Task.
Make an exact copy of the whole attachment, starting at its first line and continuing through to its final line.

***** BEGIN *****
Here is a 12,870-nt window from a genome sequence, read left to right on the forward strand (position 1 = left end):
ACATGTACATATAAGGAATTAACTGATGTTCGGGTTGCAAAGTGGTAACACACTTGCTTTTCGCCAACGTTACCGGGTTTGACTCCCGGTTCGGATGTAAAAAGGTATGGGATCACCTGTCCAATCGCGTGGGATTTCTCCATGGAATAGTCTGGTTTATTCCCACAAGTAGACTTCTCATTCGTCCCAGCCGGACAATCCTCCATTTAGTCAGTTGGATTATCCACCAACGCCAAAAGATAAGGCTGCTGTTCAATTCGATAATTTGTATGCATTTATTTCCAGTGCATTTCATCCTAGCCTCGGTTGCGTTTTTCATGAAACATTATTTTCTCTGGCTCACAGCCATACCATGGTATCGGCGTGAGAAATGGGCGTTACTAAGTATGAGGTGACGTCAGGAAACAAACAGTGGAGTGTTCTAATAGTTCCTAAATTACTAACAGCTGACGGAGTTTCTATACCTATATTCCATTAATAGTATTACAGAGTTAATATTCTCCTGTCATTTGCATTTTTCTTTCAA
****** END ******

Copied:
Here is a 12,870-nt window from a genome sequence, read left to right on the forward strand (position 1 = left end):
ACATGTACATATAAGGAATTAACTGATGTTCGGGTTGCAAAGTGGTAACACACTTGCTTTTCGCCAACGTTACCGGGTTTGACTCCCGGTTCGGATGTAAAAAGGTATGGGATCACCTGTCCAATCGCGTGGGATTTCTCCATGGAATAGTCTGGTTTATTCCCACAAGTAGACTTCTCATTCGTCCCAGCCGGACAATCCTCCATTTAGTCAGTTGGATTATCCACCAACGCCAAAAGATAAGGCTGCTGTTCAATTCGATAATTTGTATGCATTTATTTCCAGTGCATTTCATCCTAGCCTCGGTTGCGTTTTTCATGAAACATTATTTTCTCTGGCTCACAGCCATACCATGGTATCGGCGTGAGAAATGGGCGTTACTAAGTATGAGGTGACGTCAGGAAACAAACAGTGGAGTGTTCTAATAGTTCCTAAATTACTAACAGCTGACGGAGTTTCTATACCTATATTCCATTAATAGTATTACAGAGTTAATATTCTCCTGTCATTTGCATTTTTCTTTCAA